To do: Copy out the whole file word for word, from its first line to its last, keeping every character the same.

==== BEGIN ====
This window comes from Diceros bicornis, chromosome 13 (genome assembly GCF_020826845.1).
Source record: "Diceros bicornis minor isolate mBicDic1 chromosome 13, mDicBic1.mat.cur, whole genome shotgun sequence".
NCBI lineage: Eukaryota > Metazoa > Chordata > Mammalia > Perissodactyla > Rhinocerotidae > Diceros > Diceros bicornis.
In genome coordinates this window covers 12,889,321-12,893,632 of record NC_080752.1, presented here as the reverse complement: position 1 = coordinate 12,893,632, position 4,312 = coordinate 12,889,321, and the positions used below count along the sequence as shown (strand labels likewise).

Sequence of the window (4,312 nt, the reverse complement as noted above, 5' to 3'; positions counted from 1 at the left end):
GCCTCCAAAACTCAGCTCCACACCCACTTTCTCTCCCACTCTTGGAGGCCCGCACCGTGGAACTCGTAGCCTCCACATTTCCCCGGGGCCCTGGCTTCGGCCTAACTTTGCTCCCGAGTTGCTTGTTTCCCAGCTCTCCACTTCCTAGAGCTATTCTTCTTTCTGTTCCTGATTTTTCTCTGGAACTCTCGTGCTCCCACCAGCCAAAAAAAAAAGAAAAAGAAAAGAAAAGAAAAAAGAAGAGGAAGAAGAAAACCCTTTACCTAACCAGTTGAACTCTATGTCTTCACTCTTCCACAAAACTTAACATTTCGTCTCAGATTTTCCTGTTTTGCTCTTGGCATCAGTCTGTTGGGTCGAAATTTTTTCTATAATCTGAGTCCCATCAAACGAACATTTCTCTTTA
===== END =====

This window comes from Diceros bicornis, chromosome 13 (genome assembly GCF_020826845.1).
Source record: "Diceros bicornis minor isolate mBicDic1 chromosome 13, mDicBic1.mat.cur, whole genome shotgun sequence".
NCBI lineage: Eukaryota > Metazoa > Chordata > Mammalia > Perissodactyla > Rhinocerotidae > Diceros > Diceros bicornis.
In genome coordinates this window covers 12,889,321-12,893,632 of record NC_080752.1, presented here as the reverse complement: position 1 = coordinate 12,893,632, position 4,312 = coordinate 12,889,321, and the positions used below count along the sequence as shown (strand labels likewise).

Sequence of the window (4,312 nt, the reverse complement as noted above, 5' to 3'; positions counted from 1 at the left end):
GCCTCCAAAACTCAGCTCCACACCCACTTTCTCTCCCACTCTTGGAGGCCCGCACCGTGGAACTCGTAGCCTCCACATTTCCCCGGGGCCCTGGCTTCGGCCTAACTTTGCTCCCGAGTTGCTTGTTTCCCAGCTCTCCACTTCCTAGAGCTATTCTTCTTTCTGTTCCTGATTTTTCTCTGGAACTCTCGTGCTCCCACCAGCCAAAAAAAAAAGAAAAAGAAAAGAAAAGAAAAAAGAAGAGGAAGAAGAAAACCCTTTACCTAACCAGTTGAACTCTATGTCTTCACTCTTCCACAAAACTTAACATTTCGTCTCAGATTTTCCTGTTTTGCTCTTGGCATCAGTCTGTTGGGTCGAAATTTTTTCTATAATCTGAGTCCCATCAAACGAACATTTCTCTTTA